Edith Childs( Greenwood, SC )
Greenwood County Councilmember
When then-Senator Obama visited a June 2007 campaign stop in Greenwood, South Carolina, a small group of 38 supporters captured the enthusiasm and drive that defined the election. And Edith Childs, a Greenwood County Councilmember, summed up the passion with a simple chant: “Fired up! Ready to go! ” When she noticed Senator Obama’s surprise at a fairly small collect, she sought to energize the crowd calling out, “Fired up! ” to which they replied “Fired up! ” “Ready to go! ” she countered. This call and response captivated larger and larger crowds, and became widely recognized as the unofficial motto of the 2008 and 2012 campaigns. In December 2009, President Obama invited Edith to the White House for the first vacation celebration hosted by the Obamas in recognition of her ability to distill the exuberance that helped carry him to the White House. Edith lives in Greenwood with her husband, Charles. They have three children and six grandchildren.
Cynthia “Cindy” K. Dias( Las Vegas, NV )
Veteran, Veterans Homelessness Advocate
Cynthia “Cindy” K. Dias is a Navy veteran who served during the course of its Vietnam War in a hospital ship as a registered nurse. She managed care for wounded soldiers, and ran alongside the Chaplin as the designated official to provide notification and care for families of wounded and deceased officers. After her service, she worked as a registered nurse in Florida and Louisiana and eventually endeavoured to Las Vegas, where she was diagnosed with post-traumatic stress and lost her task before eventually also losing her home. She found a place to live at Veterans Village, a non-profit working with the city of Las Vegas to provide resources for homeless veterans. She now volunteers with Veterans Village, and she works to care and proponent for veterans in the city. In November 2015, Las Vegas announced it had housed every homeless veteran as part of the Administration’s Mayors Challenge to Aim Veteran Homelessness. This challenge was launched in 2014 by First Lady Michelle Obama as portion the First Lady and Dr. Biden’s Joining Forces initiative.
Mark Davis( Washington , D.C .)
Small Business Owner
A former basketball player in Washington , D.C ., Mark Davis was inspired by the President’s focus on climate change to do something to protect countries around the world and help his community. Mark took classes, got certified, and started a small business that develops low-income individuals to install solar panel and prepares community members for local green tech jobs. Mark’s company, WDC Solar, is grow, profitable, and dedicating back. Since 2012, WDC has installed more than 125 solar systems in D.C. at no cost to homeowners with good credit through tax credits and private funds. One of Mark’s proudest moments was working with D.C. Sustainable Energy Utility to start a low-income program that has provided funding to install panels on more than 300 homes. And once the panels are installed, the extra power results in a profit every month- fund going back into the community he’s working to transform. In 2016 he plans to implement similar programs in New York, Pennsylvania and Georgia.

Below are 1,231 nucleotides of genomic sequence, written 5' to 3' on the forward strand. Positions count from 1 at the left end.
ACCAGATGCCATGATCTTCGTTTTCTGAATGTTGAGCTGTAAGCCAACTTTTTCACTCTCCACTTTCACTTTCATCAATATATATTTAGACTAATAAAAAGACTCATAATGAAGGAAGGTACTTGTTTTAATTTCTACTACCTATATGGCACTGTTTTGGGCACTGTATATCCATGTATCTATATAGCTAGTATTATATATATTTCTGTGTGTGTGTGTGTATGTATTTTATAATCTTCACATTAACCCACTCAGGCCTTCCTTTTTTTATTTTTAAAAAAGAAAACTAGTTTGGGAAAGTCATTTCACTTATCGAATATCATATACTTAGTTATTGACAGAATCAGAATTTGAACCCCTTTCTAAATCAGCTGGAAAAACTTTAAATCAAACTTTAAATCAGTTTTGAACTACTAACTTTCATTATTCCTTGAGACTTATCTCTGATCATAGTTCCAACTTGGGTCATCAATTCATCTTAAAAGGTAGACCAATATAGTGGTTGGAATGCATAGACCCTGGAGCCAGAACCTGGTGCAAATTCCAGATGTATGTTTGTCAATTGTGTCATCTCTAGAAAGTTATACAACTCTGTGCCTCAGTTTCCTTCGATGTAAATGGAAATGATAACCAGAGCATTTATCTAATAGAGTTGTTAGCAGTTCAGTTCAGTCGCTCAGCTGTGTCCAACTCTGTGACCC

Cary Dixon( Huntington, WV )
Mother, Opioid Reform Advocate
In October, Cary Dixon joined the President at a community forum in Charleston, West Virginia, on the opioid epidemic and spoke candidly about the fight of having an adult child with a substance use ailment. Prescription drug abuse and heroin use have taken a heartbreaking toll on too many Americans and their families, while straining law enforcement and treatment programs. The President believes that resources should be put toward preventing substance utilize ailments from developing and get effective treatment to those who need it. As many families have learned, substance employ ailments do not discriminate and Cary has turned her experience into action, speaking up for those who are often too stigmatized to say anything. “For too long, we’ve been silent, ” she told the panel. “And I think that is holding us back. We need to open our voices so that people don’t feel ashamed. This is a disease. It is a sickness.”
Lydia Doza( Klamath Falls, OR // Anchorage, AK )
College Student, STEM Advocate